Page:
In March of 2011, eight Compton High School students competed in a basketball free-throw contest, with first prize of $40,000 for college tuition and fees. Eighteen-year-old senior Allan Guei won the competition, but he made sure that the other seven classmates also left the court as winners.
Court Crandall, a local advertising executive and screenwriter, created the contest because he wanted to film it for a documentary to help counter negative stereotypes associated with the city of Compton, which Sports Illustrated writer Jeff Benedict has called "one of the most gang-infested areas in America." It is also a poor city, with the Los Angeles Times reporting that more than two-thirds of the high school's students were eligible for subsidized lunches. Crandall hoped that his film, "Free Throw," would highlight "collaboration with the kids supporting each other" in the troubled city. He got a better outcome than he could have imagined.
The free-throw contest was open to all Compton students with grade-point averages of at least 3.0. Of the 80 students who qualified, Guei and seven others were selected at random to compete. A star point guard on the high school's varsity basketball team, Guei won the contest by sinking five out of ten free throws, one more than the first runner-up. He walked off with the $40,000 first prize and the other seven shooters each received $1,000. Or so it appeared.
Shortly after the contest, Guei won a full basketball scholarship to California State University at Northridge, so he no longer needed the prize money for his own tuition and expenses. Under National Collegiate Athletic Association (NCAA) rules, he could have kept nearly the entire prize for himself and his family without losing the scholarship. But, after discussing his options with his parents and coach, Guei chose instead to divide his entire prize among the seven runners-up, so that each would receive about an extra $5,500 to help finance their own college educations. Some would be the first members of their family to attend college.
"I've already been blessed with so much, and I know we're living in a bad economy," said Guei, whose parents are immigrants from the West African nation of Ivory Coast. "I know this money can really help my classmates," he told the Los Angeles Times. "They were all smart and wanted to pursue their dreams, but were having financial difficulties. I felt it was the right move to help the others, especially when everything else was taking off for me."
The Lasting Lessons: Empathy and Sports
During the finals of the 2008 National Basketball Association playoffs, the two coaches - the Los Angeles Lakers' Phil Jackson and the Boston Celtics' Doc Rivers - wrote an editorial in the San Jose Mercury News. The joint editorial did not concern the NBA or the playoffs. Knowing that they held the national (and indeed international) stage, the two coaches instead took a time-out to write about "the invaluable life lessons that sports can teach youth and high school athletes, such as resilience, empathy, teamwork, determination, confidence and the ability to overcome adversity."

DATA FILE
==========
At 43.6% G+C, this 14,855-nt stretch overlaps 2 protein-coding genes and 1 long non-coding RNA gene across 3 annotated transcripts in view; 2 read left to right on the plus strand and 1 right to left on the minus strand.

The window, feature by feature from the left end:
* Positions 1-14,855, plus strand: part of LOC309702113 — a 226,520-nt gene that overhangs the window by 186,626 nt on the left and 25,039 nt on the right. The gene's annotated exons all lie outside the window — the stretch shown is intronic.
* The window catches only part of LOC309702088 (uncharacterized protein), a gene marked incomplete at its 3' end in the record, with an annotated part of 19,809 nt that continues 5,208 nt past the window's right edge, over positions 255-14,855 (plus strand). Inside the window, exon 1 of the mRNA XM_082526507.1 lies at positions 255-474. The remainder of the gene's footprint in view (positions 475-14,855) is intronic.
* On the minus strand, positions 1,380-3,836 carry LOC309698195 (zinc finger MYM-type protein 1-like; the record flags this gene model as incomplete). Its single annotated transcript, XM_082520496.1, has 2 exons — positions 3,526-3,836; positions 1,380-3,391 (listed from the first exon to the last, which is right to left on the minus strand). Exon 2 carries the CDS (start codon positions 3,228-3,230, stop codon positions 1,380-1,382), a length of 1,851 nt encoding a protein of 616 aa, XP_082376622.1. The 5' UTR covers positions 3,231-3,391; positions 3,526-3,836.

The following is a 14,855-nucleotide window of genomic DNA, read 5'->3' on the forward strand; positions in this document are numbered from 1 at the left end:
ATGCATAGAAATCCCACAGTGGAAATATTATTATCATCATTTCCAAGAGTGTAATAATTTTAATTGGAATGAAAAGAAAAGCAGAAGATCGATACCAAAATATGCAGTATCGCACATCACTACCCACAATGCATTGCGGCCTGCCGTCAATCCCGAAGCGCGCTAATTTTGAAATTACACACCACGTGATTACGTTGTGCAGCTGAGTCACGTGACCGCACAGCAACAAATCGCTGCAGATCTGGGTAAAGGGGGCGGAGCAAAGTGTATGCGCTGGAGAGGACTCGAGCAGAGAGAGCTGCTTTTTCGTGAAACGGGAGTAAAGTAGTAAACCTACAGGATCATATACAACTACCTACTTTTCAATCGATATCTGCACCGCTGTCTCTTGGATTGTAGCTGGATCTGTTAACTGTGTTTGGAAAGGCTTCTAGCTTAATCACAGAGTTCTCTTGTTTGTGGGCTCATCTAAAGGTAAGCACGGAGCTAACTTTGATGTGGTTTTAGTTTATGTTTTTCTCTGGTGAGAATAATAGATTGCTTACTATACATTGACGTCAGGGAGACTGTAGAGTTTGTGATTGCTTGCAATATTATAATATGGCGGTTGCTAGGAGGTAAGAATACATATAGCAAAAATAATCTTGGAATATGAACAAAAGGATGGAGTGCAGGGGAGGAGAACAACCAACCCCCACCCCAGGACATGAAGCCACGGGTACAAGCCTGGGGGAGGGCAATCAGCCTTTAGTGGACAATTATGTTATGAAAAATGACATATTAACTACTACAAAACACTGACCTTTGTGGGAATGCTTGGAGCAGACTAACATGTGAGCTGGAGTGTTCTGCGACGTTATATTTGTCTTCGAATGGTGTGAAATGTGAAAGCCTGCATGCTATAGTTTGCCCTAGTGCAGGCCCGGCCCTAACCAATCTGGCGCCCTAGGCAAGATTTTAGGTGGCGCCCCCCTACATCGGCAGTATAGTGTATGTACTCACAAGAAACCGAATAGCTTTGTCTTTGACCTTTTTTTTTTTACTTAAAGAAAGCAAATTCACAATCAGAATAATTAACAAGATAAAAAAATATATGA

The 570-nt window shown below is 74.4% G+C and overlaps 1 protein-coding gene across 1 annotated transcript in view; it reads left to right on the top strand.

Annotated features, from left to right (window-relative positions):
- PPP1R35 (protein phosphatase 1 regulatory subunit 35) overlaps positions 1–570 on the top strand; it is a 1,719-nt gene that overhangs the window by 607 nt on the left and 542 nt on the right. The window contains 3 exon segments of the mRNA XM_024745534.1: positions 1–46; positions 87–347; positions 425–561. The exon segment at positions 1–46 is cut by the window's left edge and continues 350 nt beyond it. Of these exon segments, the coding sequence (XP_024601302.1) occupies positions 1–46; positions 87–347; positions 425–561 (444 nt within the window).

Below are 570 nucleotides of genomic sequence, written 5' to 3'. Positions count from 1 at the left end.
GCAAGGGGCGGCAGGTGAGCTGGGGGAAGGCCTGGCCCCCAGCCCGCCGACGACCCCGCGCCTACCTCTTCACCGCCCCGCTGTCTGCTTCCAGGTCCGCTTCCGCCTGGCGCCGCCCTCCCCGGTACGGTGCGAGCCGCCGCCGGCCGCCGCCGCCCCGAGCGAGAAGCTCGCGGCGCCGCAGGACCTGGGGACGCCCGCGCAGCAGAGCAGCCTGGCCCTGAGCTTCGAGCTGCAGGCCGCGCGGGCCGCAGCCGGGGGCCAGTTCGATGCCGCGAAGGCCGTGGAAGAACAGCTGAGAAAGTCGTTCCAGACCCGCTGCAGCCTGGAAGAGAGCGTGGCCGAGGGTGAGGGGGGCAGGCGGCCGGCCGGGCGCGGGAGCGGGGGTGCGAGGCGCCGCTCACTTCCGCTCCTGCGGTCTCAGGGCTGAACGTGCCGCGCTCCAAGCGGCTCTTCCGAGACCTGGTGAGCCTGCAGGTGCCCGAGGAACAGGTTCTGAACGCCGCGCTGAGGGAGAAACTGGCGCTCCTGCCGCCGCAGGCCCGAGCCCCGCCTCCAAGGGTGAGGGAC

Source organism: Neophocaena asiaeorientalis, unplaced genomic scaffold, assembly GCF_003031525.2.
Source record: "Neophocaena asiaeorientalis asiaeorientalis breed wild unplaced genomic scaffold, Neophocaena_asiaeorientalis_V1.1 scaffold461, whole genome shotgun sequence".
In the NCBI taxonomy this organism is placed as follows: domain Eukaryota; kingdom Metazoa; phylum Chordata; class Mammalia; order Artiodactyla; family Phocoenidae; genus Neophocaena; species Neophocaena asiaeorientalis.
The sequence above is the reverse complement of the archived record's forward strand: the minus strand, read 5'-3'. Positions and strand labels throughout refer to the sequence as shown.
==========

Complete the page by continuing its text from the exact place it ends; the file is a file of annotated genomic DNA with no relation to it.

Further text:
Allan Guei's generosity tells a story of empathy, one of the six life lessons that Jackson and Rivers pinpointed. As President Obama said recently, empathy means "the ability to put ourselves in someone else's shoes." In To Kill a Mockingbird, lawyer Atticus Finch taught his young daughter that "you never really understand a person until you consider things from his point of view." Academy Award-winning actress Meryl Streep has said that "the power of empathy" is "the great gift of human beings."
Among competitive athletes, empathy does not encourage softness toward opponents or diminish the will to win. Indeed, empathy may even enhance that will. A few years ago, former Toronto Maple Leafs coach Pat Quinn praised hockey Hall-of-Famer and three-time Stanley Cup winner, Joe Nieuwendyk for having "that empathy that great leaders do. He knows how to help his teammates through tough times. " Nieuwendyk wanted to win every game he played in his 20-year NHL career, and Allan Guei wanted to win every game he played in youth basketball and high school.
Playing a team sport for years encouraged empathy, because cooperating with teammates likely led Allan Guei to sense the aspirations of the seven classmates who joined him at the free-throw line. Playing also provided him a special opportunity because, without basketball, he would never have been in a position to influence their lives.
Sources: Carla Rivera, "From a Standout Player, a Different Sort of Care Basket," L.A. Times, July 3, 2011; Jeff Benedict, "Straight Outta Compton: SI Writer Shares Story Behind the Story," Deseret Morning News (Salt Lake City, Utah), Dec. 1, 2007; Larry Gordon, "UCSD Reaches Out to Compton," L.A. Times, May 3, 2010, p. 1; Phil Jackson and Doc Rivers, "Winning Should Not Be the Coaches' Only Goal," San Jose (Calif.) Mercury News, June 12, 2008; Rick Matsumoto, "Nieuwendyk Turns Back the Clock," Toronto Star, Apr. 12, 2006, p. D2; http://www.youtube.com/watch?v=a112Lj_wFW8 (Allan Guei basketball game action; http://www.wdcw.com/work/project/139/compton_high_school_free_throw/ ("Free Throw" trailer).
Posted March 1, 2012